Performer: The Verve
Songwriters: Mick Jagger, Keith Richards, Richard Ashcroft
Original Release: Urban Hymns
Definitive Version: None
My departure from Columbus to move to Cleveland in 2003 was something of a belabored process, albeit unintentionally so. It’s not as if I was looking for reasons to stick around at the time. I’d known I was going to pull the trigger for months, but a few things happened that led to necessary delays, as I will recount at a later time.
Finally it was the end of March, and time to go. At the Dispatch, I had a farewell lunch at Salvi’s Bistro, and it was great. The Grump, one of my few champions at the newspaper, had organized it, and he had the chef—Ron Salvi himself—present me with a half dozen pieces of frozen PastaSalvi, which is simply the food of the gods, to take with me. For whatever reason, Salvi’s doesn’t market frozen PastaSalvi, and one only can guess at how much money has been thrown away as a result.
I had another farewell bash with friends that was about as bittersweet as one such thing could be—at one point, I was in the kitchen by myself while everyone else was watching TV in the living room. Bon voyage, right? I left early.
And with that, I was gone … but not really. Chuck had tickets to the last Blue Jackets game of the season in the lower bowl, which was the next Friday after my farewells, so I was gone one whole week and then I was back again.
I wasn’t about to turn down free Blue Jackets tickets. When the Jackets came to town, dad bought season tickets under the impression that Casey would go to a ton of games. But it turns out Casey would rather play hockey than watch it, and he’d definitely rather watch it with friends, so I ended up getting a bunch of games each year. Scott and I went several times, and it was always a blast even though the team stunk (something that hasn’t changed).
The game was fun, and although the Jackets didn’t lose to the Red Wings, they did blow the lead in the last minute, ending in a tie. That was a perfect send-off considering how many times I’d seen Marc Denis sieve one up in the last minute of a game—although usually it was to lose the game.
During the pregame when the Jackets ice babes were throwing t-shirts (not their own) into the crowd, I caught one. It came right to me, and while still sitting in the chair with a Labatt’s in my left hand, I just stuck out my right hand as casually as I could—figuring the whole time that the balled-up shirt would bounce off my hand to someone else. Nope. It stuck to my paw like honey to Winnie the Pooh.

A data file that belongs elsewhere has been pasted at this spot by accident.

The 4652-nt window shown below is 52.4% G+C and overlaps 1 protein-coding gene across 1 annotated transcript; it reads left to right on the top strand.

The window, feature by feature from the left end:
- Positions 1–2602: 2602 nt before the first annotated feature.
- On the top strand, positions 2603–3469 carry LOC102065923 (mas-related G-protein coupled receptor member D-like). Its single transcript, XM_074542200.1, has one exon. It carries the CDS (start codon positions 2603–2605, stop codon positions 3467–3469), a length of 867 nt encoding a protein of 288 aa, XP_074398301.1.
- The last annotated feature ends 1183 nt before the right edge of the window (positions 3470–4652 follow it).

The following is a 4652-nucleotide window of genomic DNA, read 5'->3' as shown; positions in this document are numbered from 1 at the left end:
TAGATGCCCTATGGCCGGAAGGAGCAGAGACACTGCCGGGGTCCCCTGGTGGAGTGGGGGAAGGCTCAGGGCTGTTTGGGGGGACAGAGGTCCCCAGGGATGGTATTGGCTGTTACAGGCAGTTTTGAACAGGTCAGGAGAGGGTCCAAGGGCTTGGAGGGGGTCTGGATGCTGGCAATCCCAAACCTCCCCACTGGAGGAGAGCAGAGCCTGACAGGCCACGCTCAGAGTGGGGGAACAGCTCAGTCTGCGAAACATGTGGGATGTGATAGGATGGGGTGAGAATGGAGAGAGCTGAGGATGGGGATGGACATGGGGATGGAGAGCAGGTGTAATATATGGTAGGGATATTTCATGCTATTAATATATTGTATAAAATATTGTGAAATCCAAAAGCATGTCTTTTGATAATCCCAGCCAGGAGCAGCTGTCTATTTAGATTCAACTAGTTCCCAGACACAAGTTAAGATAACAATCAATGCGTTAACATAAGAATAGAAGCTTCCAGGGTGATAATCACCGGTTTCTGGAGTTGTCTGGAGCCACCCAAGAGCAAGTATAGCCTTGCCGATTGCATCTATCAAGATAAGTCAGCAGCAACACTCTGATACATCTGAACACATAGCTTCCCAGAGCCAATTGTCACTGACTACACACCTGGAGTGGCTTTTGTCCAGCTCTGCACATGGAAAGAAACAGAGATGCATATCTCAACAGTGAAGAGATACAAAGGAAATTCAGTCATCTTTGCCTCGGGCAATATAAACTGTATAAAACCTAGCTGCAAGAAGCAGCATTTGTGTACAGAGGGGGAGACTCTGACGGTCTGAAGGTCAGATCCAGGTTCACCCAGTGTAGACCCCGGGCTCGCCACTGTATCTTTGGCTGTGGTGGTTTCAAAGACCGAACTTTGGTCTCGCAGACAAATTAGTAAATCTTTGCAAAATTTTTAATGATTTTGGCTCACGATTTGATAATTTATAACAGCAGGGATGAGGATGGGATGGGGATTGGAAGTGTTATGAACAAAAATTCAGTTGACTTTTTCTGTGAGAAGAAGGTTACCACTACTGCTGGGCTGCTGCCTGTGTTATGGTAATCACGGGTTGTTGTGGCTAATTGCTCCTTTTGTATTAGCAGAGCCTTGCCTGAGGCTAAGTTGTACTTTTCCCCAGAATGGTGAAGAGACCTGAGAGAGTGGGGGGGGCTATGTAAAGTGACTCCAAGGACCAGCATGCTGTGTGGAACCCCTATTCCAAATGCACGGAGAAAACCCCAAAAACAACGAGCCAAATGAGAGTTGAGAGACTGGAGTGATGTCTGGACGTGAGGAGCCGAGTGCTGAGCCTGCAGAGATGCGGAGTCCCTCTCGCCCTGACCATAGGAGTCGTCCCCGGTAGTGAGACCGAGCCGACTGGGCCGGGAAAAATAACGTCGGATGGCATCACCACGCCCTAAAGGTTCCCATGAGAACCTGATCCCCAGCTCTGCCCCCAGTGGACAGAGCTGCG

After the game, the team came out on the ice to throw more stuff up to the fans as a salute. I got a Jackets jersey can coozy that was autographed by Matt Davidson—not that you’d ever know that from the chicken scratch of Sharpie on the back, but he added the number 41, which was the telltale.
Chuck and I had a great time throughout, but the best moment happened as we watched the pregame skate and before I caught my t-shirt. Just as casual as could be—although I figured that he had been saving it for just the right time—he leaned over and said, “So, what this I hear about you and Shannon?” I laughed. Like Jack Nicholson in Terms of Endearment, I was just inches from a clean getaway.
As promised, I hadn’t said a word about my dalliance with Shannon to anyone during or after, which I said to Chuck. Now it was his turn to laugh. Apparently she couldn’t keep her mouth shut. Several people knew, yet until that moment no one had led me to believe anyone was the wiser.
Chuck and I had talked about a lot of things during those days, so I spilled the beans. Chuck said he was bewildered that the whole thing happened essentially right under his nose and he had no clue. I can keep a secret, but now that it’s no longer a secret, I might as well clean one more skeleton out of the ol’ closet.
And with that, I was gone.